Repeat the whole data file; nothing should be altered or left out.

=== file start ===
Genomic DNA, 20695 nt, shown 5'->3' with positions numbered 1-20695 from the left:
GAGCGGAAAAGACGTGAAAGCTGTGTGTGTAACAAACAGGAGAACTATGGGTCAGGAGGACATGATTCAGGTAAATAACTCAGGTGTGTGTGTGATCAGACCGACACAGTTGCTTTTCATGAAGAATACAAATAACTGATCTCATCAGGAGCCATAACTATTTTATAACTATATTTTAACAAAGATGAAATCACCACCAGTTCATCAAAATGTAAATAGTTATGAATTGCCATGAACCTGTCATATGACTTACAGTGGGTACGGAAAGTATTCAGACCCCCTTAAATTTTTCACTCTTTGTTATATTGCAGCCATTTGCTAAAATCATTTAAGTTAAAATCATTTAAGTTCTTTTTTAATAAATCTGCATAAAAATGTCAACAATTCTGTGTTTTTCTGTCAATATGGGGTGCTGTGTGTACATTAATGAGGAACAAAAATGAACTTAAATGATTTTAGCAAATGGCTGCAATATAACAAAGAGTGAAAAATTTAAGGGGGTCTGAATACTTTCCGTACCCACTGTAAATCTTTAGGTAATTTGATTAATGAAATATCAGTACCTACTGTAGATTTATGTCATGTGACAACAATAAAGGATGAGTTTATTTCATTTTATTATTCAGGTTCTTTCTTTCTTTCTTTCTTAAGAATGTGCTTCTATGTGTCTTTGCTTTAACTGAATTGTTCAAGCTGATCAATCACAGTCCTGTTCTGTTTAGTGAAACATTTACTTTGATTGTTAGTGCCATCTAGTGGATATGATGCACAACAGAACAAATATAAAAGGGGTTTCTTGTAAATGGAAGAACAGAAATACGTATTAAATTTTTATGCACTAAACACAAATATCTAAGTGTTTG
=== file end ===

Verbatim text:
Genomic DNA, 20695 nt, shown 5'->3' with positions numbered 1-20695 from the left:
GAGCGGAAAAGACGTGAAAGCTGTGTGTGTAACAAACAGGAGAACTATGGGTCAGGAGGACATGATTCAGGTAAATAACTCAGGTGTGTGTGTGATCAGACCGACACAGTTGCTTTTCATGAAGAATACAAATAACTGATCTCATCAGGAGCCATAACTATTTTATAACTATATTTTAACAAAGATGAAATCACCACCAGTTCATCAAAATGTAAATAGTTATGAATTGCCATGAACCTGTCATATGACTTACAGTGGGTACGGAAAGTATTCAGACCCCCTTAAATTTTTCACTCTTTGTTATATTGCAGCCATTTGCTAAAATCATTTAAGTTAAAATCATTTAAGTTCTTTTTTAATAAATCTGCATAAAAATGTCAACAATTCTGTGTTTTTCTGTCAATATGGGGTGCTGTGTGTACATTAATGAGGAACAAAAATGAACTTAAATGATTTTAGCAAATGGCTGCAATATAACAAAGAGTGAAAAATTTAAGGGGGTCTGAATACTTTCCGTACCCACTGTAAATCTTTAGGTAATTTGATTAATGAAATATCAGTACCTACTGTAGATTTATGTCATGTGACAACAATAAAGGATGAGTTTATTTCATTTTATTATTCAGGTTCTTTCTTTCTTTCTTTCTTAAGAATGTGCTTCTATGTGTCTTTGCTTTAACTGAATTGTTCAAGCTGATCAATCACAGTCCTGTTCTGTTTAGTGAAACATTTACTTTGATTGTTAGTGCCATCTAGTGGATATGATGCACAACAGAACAAATATAAAAGGGGTTTCTTGTAAATGGAAGAACAGAAATACGTATTAAATTTTTATGCACTAAACACAAATATCTAAGTGTTTG